Twelve years later, the DSM-III introduced a list of explicit criteria for psychopaths, but calling it Antisocial Personality Disorder (ASPD). The criteria emphasized the violation of social norms rather than personality traits. However, many researchers were dissatisfied with this new approach because it had no utility.


During the seventies, some researchers ignored the DSM and devised better diagnostic assessments for the traditional notion of a psychopath, as Cleckley had viewed it. Robert Hare and his colleagues in Canada devised the Psychopathy Checklist (PCL-R), with 20 items covering both traits and behaviors. Yet most mental health professionals in the U.S. stuck with the DSM, as if ASPD meant the same thing. But it didn’t. ASPD is a broader category, inclusive of people who would not qualify on the PCL-R as psychopaths, and while some psychopaths might also be diagnosable as ASPD, it would not apply to all people diagnosable as psychopaths. Thus, the terms refer to overlapping but nevertheless different categories of people. (Try saying all of that five times, fast.)


Researchers who followed the traditional idea viewed psychopathy as a disorder characterized by such traits as lack of remorse or empathy, shallow emotions, manipulativeness, lying, egocentricity, glibness, low frustration tolerance, episodic relationships, parasitic lifestyle, and the persistent violation of social norms. According to Hare, “Psychopathy is one of the best validated constructs in the realm of psychopathology.”


Without getting the complex politics surrounding the different diagnostic systems, people who were unaware of the need for precision and accuracy for research and assessment adopted a preference for using either ‘psychopath’ or ‘sociopath’ and came up with their own workable definitions. In other words, things got a little sloppy. I’ve even seen writers use the term ‘sociopath’ but rely on the criteria specific to psychopathy. However, ‘sociopath’ has a different connotation for people who recognize the PCL-R as the best diagnostic assessment.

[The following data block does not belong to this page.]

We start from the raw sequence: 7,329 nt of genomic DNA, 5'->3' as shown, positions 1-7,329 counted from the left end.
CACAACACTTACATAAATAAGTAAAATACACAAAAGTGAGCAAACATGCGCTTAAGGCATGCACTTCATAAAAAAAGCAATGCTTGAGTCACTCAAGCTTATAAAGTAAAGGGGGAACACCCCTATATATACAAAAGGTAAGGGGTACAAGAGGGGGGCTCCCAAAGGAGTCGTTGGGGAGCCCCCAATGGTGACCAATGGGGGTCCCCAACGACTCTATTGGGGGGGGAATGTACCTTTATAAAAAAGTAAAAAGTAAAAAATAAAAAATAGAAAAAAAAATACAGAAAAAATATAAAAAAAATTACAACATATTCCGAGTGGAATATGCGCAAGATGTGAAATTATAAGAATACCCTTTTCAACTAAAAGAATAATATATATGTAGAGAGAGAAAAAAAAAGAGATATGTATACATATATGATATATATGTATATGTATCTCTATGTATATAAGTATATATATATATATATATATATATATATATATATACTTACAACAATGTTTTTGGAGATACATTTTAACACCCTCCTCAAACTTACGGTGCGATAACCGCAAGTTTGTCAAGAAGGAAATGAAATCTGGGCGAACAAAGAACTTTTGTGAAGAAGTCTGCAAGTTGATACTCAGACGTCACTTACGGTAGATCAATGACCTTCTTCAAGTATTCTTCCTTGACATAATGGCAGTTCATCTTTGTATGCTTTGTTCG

Which brings me back to the original question: the difference between a psychopath and sociopath. If you subscribe to the Hare criteria for a psychopath, then you see the conning, manipulative narcissistic liar and user as a psychopath, as long as he or she is completely lacking in remorse or empathy. The sociopath, however, is capable of guilt, caring, building relationships, etc., but only within a certain context. He or she will have loyalties to a specific group but not to society at large. They care nothing for social norms and will break them with impunity, if it serves their purpose. So, on the surface, they look just like psychopaths. However, they might genuinely feel remorse over harming someone within their group or family. They will have a moral code of behavior specific to that context: they might not lie, exploit, or manipulate within the group. Thus, they exhibit psychopathic behaviors in certain contexts but not all.


See? I warned you the answer was complex. Does it really matter? In a practical sense, yes. The PCL-R has been proven to be the best predictor of recidivism in criminal populations, and the best predictor of future criminal diversity and brutality. For those who are working with (or writing about) this type of person, grasping their motivational construct can be crucial to understanding what they’re all about…and what they might do in the future.  As far as I know, there is no equivalent diagnostic tool for a sociopath.

(First posted on “In Cold Blog”)